815 F2d 1311 People of Territory of Guam v. Quidachay

815 F.2d 1311

PEOPLE OF the TERRITORY OF GUAM, Plaintiff-Appellee,
Jose Mendiola QUIDACHAY, Defendant-Appellant.

No. 86-1189.

United States Court of Appeals,
Ninth Circuit.

Submitted Jan. 14, 1987.*
Decided April 29, 1987.

Terence E. Timblin, Agana, Guam, for plaintiff-appellee.

John F. Tarantino, Agana, Guam, for defendant-appellant.

Appeal from the District Court of Guam Territory of Guam, Appellate division.

Before HUG, SCHROEDER and ALARCON, Circuit Judges.

HUG, Circuit Judge:

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This appeal concerns the interpretation of a statute of the Territory of Guam which provides that a grand jury shall receive only competent evidence. Quidachay appeals his conviction for burglary on the ground that the grand jury relied on hearsay evidence in indicting him for that crime.


Quidachay was indicted on March 21, 1985, by the Territorial Grand Jury, and charged with burglary. The only evidence presented to the grand jury connecting Quidachay to the crime was the testimony of Officer Camacho, who read the written confession made to him by Quidachay's accomplice. Quidachay moved to dismiss the indictment on the grounds that hearsay evidence is incompetent and, therefore, the grand jury received insufficient competent evidence to support the indictment. The trial court denied the motion.


On July 16, 1985, Quidachay was convicted of burglary, and later sentenced to three years' imprisonment. He appealed to the District Court of Guam, Appellate Division, arguing that the hearsay evidence presented to the grand jury was incompetent under 8 Guam Code Ann. Sec. 50.42, and that since the hearsay evidence was the only evidence presented connecting him to the crime, the trial court erred in denying his motion to dismiss the indictment.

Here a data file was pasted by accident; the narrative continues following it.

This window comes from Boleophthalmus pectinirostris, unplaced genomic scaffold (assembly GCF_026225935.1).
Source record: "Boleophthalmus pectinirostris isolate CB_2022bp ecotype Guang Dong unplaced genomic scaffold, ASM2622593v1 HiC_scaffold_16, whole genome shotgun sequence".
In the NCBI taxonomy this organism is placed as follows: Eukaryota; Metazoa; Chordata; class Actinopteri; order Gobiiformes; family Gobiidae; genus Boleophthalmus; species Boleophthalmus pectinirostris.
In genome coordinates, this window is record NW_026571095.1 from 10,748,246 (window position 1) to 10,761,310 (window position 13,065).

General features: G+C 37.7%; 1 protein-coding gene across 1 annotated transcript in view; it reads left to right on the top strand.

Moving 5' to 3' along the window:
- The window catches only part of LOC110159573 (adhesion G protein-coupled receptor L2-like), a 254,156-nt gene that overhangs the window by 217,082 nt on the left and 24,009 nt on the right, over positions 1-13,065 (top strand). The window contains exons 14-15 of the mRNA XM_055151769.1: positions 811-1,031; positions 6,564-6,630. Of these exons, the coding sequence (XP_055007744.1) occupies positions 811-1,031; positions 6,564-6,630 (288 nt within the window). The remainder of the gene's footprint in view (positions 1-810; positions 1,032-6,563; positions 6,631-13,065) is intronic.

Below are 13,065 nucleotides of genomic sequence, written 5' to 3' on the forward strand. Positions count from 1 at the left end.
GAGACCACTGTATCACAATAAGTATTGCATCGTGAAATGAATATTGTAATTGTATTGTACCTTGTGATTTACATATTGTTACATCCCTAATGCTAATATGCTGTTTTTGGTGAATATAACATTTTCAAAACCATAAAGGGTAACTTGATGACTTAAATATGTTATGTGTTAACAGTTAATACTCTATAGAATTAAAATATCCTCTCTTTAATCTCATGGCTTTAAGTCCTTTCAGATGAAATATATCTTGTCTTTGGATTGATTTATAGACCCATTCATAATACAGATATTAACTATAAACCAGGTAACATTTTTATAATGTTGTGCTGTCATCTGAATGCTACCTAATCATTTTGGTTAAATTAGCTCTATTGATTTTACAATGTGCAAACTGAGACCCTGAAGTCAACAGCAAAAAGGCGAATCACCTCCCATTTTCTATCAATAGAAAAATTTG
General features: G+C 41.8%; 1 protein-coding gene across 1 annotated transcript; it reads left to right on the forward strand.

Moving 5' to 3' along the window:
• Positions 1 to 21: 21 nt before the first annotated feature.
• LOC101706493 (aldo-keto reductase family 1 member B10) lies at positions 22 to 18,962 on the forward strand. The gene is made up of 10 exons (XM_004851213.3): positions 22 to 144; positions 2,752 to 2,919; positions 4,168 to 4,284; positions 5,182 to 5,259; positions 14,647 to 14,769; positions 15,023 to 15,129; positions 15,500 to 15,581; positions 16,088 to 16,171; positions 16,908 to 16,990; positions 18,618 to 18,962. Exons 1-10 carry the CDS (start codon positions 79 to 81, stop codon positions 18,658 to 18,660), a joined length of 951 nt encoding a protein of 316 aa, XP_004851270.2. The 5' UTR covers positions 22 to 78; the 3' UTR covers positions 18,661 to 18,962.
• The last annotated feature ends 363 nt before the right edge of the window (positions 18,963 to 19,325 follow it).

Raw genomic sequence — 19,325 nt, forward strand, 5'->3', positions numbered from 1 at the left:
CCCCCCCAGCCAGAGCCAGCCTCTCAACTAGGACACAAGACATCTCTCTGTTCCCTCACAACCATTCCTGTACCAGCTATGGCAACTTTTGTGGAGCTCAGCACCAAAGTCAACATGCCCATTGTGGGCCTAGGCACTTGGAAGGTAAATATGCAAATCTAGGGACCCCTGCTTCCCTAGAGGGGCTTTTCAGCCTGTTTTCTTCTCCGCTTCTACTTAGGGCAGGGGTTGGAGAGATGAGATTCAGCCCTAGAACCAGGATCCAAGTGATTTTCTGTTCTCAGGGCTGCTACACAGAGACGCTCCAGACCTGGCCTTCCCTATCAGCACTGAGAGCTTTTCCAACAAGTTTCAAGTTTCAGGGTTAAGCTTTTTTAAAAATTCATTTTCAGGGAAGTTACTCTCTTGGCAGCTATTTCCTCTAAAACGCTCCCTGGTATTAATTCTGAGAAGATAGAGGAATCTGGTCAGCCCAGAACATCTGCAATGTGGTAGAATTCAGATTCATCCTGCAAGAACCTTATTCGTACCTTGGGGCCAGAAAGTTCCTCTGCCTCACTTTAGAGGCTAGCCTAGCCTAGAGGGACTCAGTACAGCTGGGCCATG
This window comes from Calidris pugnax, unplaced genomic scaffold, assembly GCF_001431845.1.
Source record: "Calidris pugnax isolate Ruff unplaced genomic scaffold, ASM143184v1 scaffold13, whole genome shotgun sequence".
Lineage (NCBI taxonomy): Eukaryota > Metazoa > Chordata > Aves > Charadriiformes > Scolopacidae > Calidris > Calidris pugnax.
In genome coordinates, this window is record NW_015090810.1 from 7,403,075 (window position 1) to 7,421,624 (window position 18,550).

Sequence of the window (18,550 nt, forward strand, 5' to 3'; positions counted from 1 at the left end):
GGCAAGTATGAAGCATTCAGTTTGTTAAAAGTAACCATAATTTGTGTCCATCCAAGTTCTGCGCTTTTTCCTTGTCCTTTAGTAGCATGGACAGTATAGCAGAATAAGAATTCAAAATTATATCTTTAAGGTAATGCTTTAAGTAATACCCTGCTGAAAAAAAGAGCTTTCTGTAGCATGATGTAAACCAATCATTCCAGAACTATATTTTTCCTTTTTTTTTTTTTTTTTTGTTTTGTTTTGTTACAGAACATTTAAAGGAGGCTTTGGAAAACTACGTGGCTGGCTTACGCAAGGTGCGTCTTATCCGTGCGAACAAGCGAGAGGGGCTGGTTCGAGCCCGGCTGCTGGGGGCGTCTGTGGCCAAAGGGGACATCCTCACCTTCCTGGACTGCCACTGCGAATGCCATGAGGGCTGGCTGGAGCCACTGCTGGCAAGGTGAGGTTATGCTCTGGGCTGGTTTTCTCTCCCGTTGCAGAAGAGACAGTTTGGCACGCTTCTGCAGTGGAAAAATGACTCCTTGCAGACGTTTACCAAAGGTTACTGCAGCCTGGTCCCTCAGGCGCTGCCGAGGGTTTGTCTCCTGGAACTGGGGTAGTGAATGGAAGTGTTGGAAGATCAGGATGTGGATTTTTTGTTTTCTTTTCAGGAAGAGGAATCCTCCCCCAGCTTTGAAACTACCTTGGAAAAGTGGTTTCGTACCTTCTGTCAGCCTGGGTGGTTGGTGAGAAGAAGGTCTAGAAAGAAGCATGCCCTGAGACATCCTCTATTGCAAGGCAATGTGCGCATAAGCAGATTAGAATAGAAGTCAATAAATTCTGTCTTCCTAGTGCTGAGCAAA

The Supreme Court has held that there is no constitutional prohibition against presenting hearsay to a grand jury or against hearsay forming the basis for an indictment, Costello v. United States, 350 U.S. 359, 363, 76 S.Ct. 406, 408, 100 L.Ed. 397 (1956). Nor did the Supreme Court limit the use of hearsay in the exercise of its supervisory powers. Id. at 364, 76 S.Ct. at 409. The Court expressed its view that it would be counterproductive to have such a requirement. The Court stated:


If indictments were to be held open to challenge on the ground that there was inadequate or incompetent evidence before the grand jury, the resulting delay would be great indeed. The result of such a rule would be that before trial on the merits a defendant could always insist on a kind of preliminary trial to determine the competency and adequacy of the evidence before the grand jury. This is not required by the Fifth Amendment.


Id. at 363, 76 S.Ct. at 408.


However, the Territory of Guam is not precluded from establishing a more restrictive rule. A former version of section 50.42 of 8 Guam Code did restrict the evidence that could be received by a grand jury. The former section provided:

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The grand jury shall receive only evidence which would be admissible over objection at the trial of a criminal action but the fact that evidence which would have been excluded at trial was received by the grand jury does not render the indictment void where sufficient competent evidence to support the indictment was received by the grand jury.


In 1980, section 50.42 was amended to read:


The grand jury shall receive only competent evidence but the fact that evidence which is incompetent was received by the grand jury does not render the indictment void where sufficient competent evidence to support the indictment was received by the grand jury.


8 Guam Code Ann. Sec. 50.42. In this case, since the only evidence tying Quidachay to the crime was the hearsay evidence, we must determine whether that evidence was properly received and relied upon by the grand jury. As Quidachay points out, one meaning of "competent evidence" is evidence that is admissible at trial. However, this is not the only meaning of the words. The word "competent" has a broader generic usage. Black's Law Dictionary provides alternate definitions of the word, including "adequate," "suitable," or "sufficient."